As painful as it is to part with an All-Star in the prime of his career I fail to see how it is better to cling to him at the cost of crippling the franchise for the next five seasons.
That was my assessment of the future prospects of the Denver Nuggets when they offered Carmelo Anthony the three year, $65 million extension that he would ultimately sign as a New York Knick. Personally, I believed Carmelo was doing the Nuggets a favor by refusing to sign that extension. I projected the immediate future would be bleak, but with the talent on the roster Nuggets fans need not fear a reprise of the dark and dreary 1990’s.
After the trade there was little doubt in my mind that Denver would remain a playoff team as they received several talented players from the Knicks in exchange for Melo and Chauncey Billups. The post trade Nuggets were certain to be an unselfish team that played hard and with purpose. However, with no All-Stars on the roster their ceiling would seem to be limited to a feisty team destined to be outclassed by more talented opponents.
Fast forward to Tuesday, March 22, 2011 and the Nuggets are 10-4 since parting ways with their two best players. That may seem impressive, but the win loss record is only a hors d’oeuvre to the story the advanced statistics tell.
The only major statistical category where the Nuggets have dropped off since the trade is True Shooting Percentage. With Carmelo the Nuggets had a TS% of 57.5%, since the trade the team has a TS% of 57.0% likely due to the fact the Nuggets are shooting about three fewer free throws a game. In every other statistical category Denver has improved and in some cases dramatically.
Despite the slightly lower TS% Denver has managed to actually increase their league leading offensive efficiency rating from a very impressive 110.1 points per 100 possessions before the trade to 110.5 after. It is proof that there is more than one way to skin a cat. The Nuggets are proving five talented players who share the ball and work together can be just as effective as a team featuring a primary scoring option who draws a lot of attention from the defense.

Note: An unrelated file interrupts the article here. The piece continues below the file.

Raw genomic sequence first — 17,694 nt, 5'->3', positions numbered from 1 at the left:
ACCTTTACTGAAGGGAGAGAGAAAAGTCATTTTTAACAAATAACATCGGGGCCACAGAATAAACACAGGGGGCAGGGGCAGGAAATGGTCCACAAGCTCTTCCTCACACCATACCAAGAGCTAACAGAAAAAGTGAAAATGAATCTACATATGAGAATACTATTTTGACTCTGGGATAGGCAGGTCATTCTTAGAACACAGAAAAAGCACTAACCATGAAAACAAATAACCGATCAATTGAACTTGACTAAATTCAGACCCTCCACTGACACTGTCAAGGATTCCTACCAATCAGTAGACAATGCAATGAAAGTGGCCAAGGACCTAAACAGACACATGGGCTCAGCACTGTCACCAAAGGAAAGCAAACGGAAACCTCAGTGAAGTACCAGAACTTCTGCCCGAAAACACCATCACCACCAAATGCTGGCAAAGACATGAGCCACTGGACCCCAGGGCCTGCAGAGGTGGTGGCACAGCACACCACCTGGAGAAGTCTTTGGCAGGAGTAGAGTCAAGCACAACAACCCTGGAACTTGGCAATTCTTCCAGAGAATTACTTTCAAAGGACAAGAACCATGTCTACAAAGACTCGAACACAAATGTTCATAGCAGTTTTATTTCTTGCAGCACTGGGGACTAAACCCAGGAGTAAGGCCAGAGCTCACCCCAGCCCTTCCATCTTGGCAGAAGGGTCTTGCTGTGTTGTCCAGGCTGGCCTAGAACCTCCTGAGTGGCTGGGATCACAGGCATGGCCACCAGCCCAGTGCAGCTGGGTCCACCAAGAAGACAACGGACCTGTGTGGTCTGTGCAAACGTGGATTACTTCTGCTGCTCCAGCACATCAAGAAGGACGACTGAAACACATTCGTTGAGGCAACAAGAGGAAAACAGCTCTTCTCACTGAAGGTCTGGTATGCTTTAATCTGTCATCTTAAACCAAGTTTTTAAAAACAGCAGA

While the Nuggets have maintained their high output offense despite playing a radically different style the real change has come on the defensive end.
After years of posting top ten defensive efficiency ratings, regardless of the common perception that Denver was a sieve on that end of the floor, the Nuggets plummeted into the bottom ten on defense in 2010-11. Before the trade Denver was posting a horrific 107.8 defensive efficiency rating. Post trade they have sliced a full ten points per 100 possessions off of that sickly rating. As a point of reference, only two teams have a defensive efficiency below 99.0 for the season and those teams are Boston and Chicago. It is not fair to compare Denver’s 97.8 rating over their previous 14 games to what teams have done over 70 games, but it does put the Nuggets’ defensive improvement in perspective. They have been an elite defensive squad.
The bottom line is the Nuggets have not only been winning, but winning big. Nine of their ten wins have been by double digits and those wins have come against playoff teams such as Boston, Atlanta (twice), New Orleans and Memphis. Stat geeks will tell you margin of victory is the best indicator of a team’s quality. Therefore it is no surprise that with a plus 12.3 scoring margin after the trade Denver is climbing the charts in Professor Hollinger’s statistical models. Based on the Pythagorean Wins formula Denver’s 12.3 margin equates to an expected total of 69 wins if it were to be maintained over the course of the season.
In Hollinger’s power ratings the Nuggets are now the third best team in the NBA climbing to that point from being a fringe top ten team in just 14 games. As a result his playoff odds show Denver has a 10.0% chance of winning the finals making them the fourth most likely team to win it all behind the Bulls, 24.3%, Lakers, 16.2%, and Heat, 11.4%.
The stats may exaggerate the quality of this team a little bit, but the transformation has been dramatic. The question is how does a team that was a mere playoff afterthought trade their two best players in exchange for a handful of role players from a .500 team and go on to play dominant basketball?
I would narrow it down to two factors, effort and fit.